“So…” Wei Ying says with a dangerous smile. “You work here every Thursday?”
“Me too,” Wei Ying says. “Can’t keep a regular schedule to save my life—though I’ve asked my managers enough times.” He rolls his eyes. “These people think your whole life is this fucking job, am I right?”
He’s right. Painfully right. Saying what he’s already thought, but never voiced to anyone. He knows he should be grateful he has a job at all. But the way upper management treats them sometimes… he absolutely can’t stand it.
“Yes,” he agrees.
Wei Ying’s smile spreads wider, emboldened by his affirmation. “I know it’s hard to believe, but we have lives.” He lets out a long sigh, and taps on the counter. “Anyway—sorry. There’s my rant for the day. Gotta get at least one of them in there, otherwise who am I but a cog in the endless machine of capitalism?”
His mouth twitches, and Wei Ying’s eyes widen in delight. “Aw, there’s a smile!”
He freezes, attempting to feel his expression without being able to see it. He doesn’t smile. He never smiles. How could he—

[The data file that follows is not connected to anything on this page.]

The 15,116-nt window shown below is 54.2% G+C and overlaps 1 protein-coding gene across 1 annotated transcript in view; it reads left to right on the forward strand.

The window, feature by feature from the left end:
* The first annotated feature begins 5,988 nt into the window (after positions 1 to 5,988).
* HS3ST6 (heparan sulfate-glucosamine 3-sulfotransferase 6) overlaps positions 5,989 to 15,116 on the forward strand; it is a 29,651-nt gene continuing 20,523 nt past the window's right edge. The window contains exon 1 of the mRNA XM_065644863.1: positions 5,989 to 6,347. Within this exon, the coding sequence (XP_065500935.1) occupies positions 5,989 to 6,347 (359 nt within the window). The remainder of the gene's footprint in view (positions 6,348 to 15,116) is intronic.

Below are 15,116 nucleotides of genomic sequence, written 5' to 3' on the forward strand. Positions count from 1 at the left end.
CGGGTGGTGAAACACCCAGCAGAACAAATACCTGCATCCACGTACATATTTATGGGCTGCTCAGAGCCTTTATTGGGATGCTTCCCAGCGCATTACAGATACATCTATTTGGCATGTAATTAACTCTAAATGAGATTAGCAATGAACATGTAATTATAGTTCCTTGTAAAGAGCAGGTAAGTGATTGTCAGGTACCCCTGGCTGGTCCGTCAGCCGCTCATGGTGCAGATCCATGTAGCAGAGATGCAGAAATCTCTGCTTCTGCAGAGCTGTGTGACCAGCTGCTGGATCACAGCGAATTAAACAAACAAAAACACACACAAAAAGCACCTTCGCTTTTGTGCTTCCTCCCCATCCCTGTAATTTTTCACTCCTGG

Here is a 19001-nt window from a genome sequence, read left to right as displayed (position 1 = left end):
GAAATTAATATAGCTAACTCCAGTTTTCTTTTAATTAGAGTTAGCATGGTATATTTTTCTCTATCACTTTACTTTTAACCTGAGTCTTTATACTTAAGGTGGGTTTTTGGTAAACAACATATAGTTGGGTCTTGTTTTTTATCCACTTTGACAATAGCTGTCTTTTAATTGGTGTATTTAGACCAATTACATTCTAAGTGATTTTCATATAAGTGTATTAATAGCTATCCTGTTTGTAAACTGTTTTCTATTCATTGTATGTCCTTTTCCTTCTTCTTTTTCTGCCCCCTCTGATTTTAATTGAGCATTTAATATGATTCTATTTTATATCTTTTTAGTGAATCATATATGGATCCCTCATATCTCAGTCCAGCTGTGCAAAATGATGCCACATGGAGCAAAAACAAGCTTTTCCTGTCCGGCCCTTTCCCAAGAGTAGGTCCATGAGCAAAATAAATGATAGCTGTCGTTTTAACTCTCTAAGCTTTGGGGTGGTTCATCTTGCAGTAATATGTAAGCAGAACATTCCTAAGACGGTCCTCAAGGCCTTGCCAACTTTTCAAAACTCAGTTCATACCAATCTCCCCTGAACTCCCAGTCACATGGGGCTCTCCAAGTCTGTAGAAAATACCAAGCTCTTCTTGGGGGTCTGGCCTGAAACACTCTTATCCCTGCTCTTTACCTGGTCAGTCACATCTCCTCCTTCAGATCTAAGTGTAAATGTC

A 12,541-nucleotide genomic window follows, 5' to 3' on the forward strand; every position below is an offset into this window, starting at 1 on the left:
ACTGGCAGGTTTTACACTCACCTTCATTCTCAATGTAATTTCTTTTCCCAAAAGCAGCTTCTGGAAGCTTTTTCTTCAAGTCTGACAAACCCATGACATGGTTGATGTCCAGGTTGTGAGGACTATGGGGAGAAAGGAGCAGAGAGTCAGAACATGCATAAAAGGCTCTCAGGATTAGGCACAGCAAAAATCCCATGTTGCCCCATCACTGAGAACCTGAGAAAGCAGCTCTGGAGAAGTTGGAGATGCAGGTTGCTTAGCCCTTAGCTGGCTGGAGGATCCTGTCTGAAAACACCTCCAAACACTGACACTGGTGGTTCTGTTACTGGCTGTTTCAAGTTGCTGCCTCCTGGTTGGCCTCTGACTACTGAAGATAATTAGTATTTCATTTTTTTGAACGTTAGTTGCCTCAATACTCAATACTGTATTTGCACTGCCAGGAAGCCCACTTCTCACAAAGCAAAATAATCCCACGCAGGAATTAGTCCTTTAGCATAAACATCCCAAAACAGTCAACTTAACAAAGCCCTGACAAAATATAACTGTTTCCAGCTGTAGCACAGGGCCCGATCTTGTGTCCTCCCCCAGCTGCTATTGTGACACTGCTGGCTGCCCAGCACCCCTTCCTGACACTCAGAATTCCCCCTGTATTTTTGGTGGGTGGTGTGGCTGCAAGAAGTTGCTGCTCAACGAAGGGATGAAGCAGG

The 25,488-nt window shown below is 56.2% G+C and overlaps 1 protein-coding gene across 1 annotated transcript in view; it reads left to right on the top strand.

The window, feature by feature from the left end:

“Oh, don’t look at me like that, Lan Zhan,” Wei Ying chides. “I won’t point it out next time. I’ll just enjoy it in silence, okay?”
What can he say to that?
Wei Ying opens his mouth to speak, just as Mianmian takes the final box. She’s so fast and quick, Lan Zhan didn’t even notice her presence. All he could see was Wei Ying.
This could be a problem.
“Well,” Wei Ying says brightly, “here’s to another Thursday, huh?”
“Yes,” he manages to say.
“Goodbye, Lan Zhan.”
“Goodbye, Wei Ying.”
The name hangs heavily on his tongue. Sweet and metallic, like the scents at Bath and Body Works.
It’s early Monday afternoon, and Build-a-Bear is predictably dead. Today, Lan Zhan is working with Nie Huaisang for a change—though right now, they’re taking their break. Lan Zan is alone in the store, with nothing to do but waste time. He doesn’t stare at the crack in the wall like he normally does. Considering he’s the only person working, he has to be somewhat aware of his surroundings.
He’s tracing swirling patterns into a piece of receipt paper when a familiar voice rings through the store.
It’s Wei Ying, of course, and Lan Zhan’s heart does a silly little flip it always does when he hears his voice. They’ve been at this for weeks, delivering mail to the appropriate BABW, slowly opening up about their interests and aspirations outside of work. And every time, Lan Zhan can’t stop that heart of his from reacting. Wei Ying is… so Wei Ying. So everything.